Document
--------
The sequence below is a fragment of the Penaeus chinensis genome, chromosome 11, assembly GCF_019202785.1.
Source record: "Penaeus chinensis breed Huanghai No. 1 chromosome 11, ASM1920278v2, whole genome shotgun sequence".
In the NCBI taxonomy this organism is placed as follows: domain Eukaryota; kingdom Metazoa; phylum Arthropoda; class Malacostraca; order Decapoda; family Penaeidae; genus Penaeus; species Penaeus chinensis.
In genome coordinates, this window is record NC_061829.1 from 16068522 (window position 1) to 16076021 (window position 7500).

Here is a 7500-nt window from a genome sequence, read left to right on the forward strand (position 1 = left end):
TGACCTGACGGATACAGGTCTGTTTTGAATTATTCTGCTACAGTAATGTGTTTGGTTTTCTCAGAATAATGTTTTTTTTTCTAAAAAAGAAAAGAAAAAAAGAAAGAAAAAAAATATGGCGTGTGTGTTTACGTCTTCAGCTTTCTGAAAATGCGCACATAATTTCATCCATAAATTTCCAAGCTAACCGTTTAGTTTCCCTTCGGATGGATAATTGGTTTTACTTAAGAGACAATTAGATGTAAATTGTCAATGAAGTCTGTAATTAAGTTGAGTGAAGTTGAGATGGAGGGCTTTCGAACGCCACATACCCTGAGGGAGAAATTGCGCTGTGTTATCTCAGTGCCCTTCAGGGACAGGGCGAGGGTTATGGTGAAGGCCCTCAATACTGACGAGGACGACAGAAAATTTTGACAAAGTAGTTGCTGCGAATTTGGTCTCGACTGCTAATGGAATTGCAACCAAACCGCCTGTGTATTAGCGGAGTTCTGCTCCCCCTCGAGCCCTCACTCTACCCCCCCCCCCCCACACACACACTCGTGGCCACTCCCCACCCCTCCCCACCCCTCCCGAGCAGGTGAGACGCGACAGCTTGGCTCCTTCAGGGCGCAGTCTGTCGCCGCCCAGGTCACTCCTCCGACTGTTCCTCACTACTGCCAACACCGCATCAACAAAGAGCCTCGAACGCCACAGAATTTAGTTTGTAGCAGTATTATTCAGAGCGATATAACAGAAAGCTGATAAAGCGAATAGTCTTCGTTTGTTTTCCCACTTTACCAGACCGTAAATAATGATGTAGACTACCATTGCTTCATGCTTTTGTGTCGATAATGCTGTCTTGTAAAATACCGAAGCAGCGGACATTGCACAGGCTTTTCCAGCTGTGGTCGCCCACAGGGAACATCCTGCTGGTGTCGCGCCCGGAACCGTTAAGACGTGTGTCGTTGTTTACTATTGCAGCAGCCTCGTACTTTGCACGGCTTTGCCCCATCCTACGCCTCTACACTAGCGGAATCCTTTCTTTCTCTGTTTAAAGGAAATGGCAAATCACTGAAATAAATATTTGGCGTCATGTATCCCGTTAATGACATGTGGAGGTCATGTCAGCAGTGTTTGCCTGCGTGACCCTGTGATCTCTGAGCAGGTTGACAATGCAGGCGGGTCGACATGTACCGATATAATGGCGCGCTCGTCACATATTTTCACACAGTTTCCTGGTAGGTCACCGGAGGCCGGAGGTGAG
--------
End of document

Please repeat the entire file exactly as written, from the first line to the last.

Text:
The sequence below is a fragment of the Penaeus chinensis genome, chromosome 11, assembly GCF_019202785.1.
Source record: "Penaeus chinensis breed Huanghai No. 1 chromosome 11, ASM1920278v2, whole genome shotgun sequence".
In the NCBI taxonomy this organism is placed as follows: domain Eukaryota; kingdom Metazoa; phylum Arthropoda; class Malacostraca; order Decapoda; family Penaeidae; genus Penaeus; species Penaeus chinensis.
In genome coordinates, this window is record NC_061829.1 from 16068522 (window position 1) to 16076021 (window position 7500).

Here is a 7500-nt window from a genome sequence, read left to right on the forward strand (position 1 = left end):
TGACCTGACGGATACAGGTCTGTTTTGAATTATTCTGCTACAGTAATGTGTTTGGTTTTCTCAGAATAATGTTTTTTTTTCTAAAAAAGAAAAGAAAAAAAGAAAGAAAAAAAATATGGCGTGTGTGTTTACGTCTTCAGCTTTCTGAAAATGCGCACATAATTTCATCCATAAATTTCCAAGCTAACCGTTTAGTTTCCCTTCGGATGGATAATTGGTTTTACTTAAGAGACAATTAGATGTAAATTGTCAATGAAGTCTGTAATTAAGTTGAGTGAAGTTGAGATGGAGGGCTTTCGAACGCCACATACCCTGAGGGAGAAATTGCGCTGTGTTATCTCAGTGCCCTTCAGGGACAGGGCGAGGGTTATGGTGAAGGCCCTCAATACTGACGAGGACGACAGAAAATTTTGACAAAGTAGTTGCTGCGAATTTGGTCTCGACTGCTAATGGAATTGCAACCAAACCGCCTGTGTATTAGCGGAGTTCTGCTCCCCCTCGAGCCCTCACTCTACCCCCCCCCCCCCACACACACACTCGTGGCCACTCCCCACCCCTCCCCACCCCTCCCGAGCAGGTGAGACGCGACAGCTTGGCTCCTTCAGGGCGCAGTCTGTCGCCGCCCAGGTCACTCCTCCGACTGTTCCTCACTACTGCCAACACCGCATCAACAAAGAGCCTCGAACGCCACAGAATTTAGTTTGTAGCAGTATTATTCAGAGCGATATAACAGAAAGCTGATAAAGCGAATAGTCTTCGTTTGTTTTCCCACTTTACCAGACCGTAAATAATGATGTAGACTACCATTGCTTCATGCTTTTGTGTCGATAATGCTGTCTTGTAAAATACCGAAGCAGCGGACATTGCACAGGCTTTTCCAGCTGTGGTCGCCCACAGGGAACATCCTGCTGGTGTCGCGCCCGGAACCGTTAAGACGTGTGTCGTTGTTTACTATTGCAGCAGCCTCGTACTTTGCACGGCTTTGCCCCATCCTACGCCTCTACACTAGCGGAATCCTTTCTTTCTCTGTTTAAAGGAAATGGCAAATCACTGAAATAAATATTTGGCGTCATGTATCCCGTTAATGACATGTGGAGGTCATGTCAGCAGTGTTTGCCTGCGTGACCCTGTGATCTCTGAGCAGGTTGACAATGCAGGCGGGTCGACATGTACCGATATAATGGCGCGCTCGTCACATATTTTCACACAGTTTCCTGGTAGGTCACCGGAGGCCGGAGGTGAG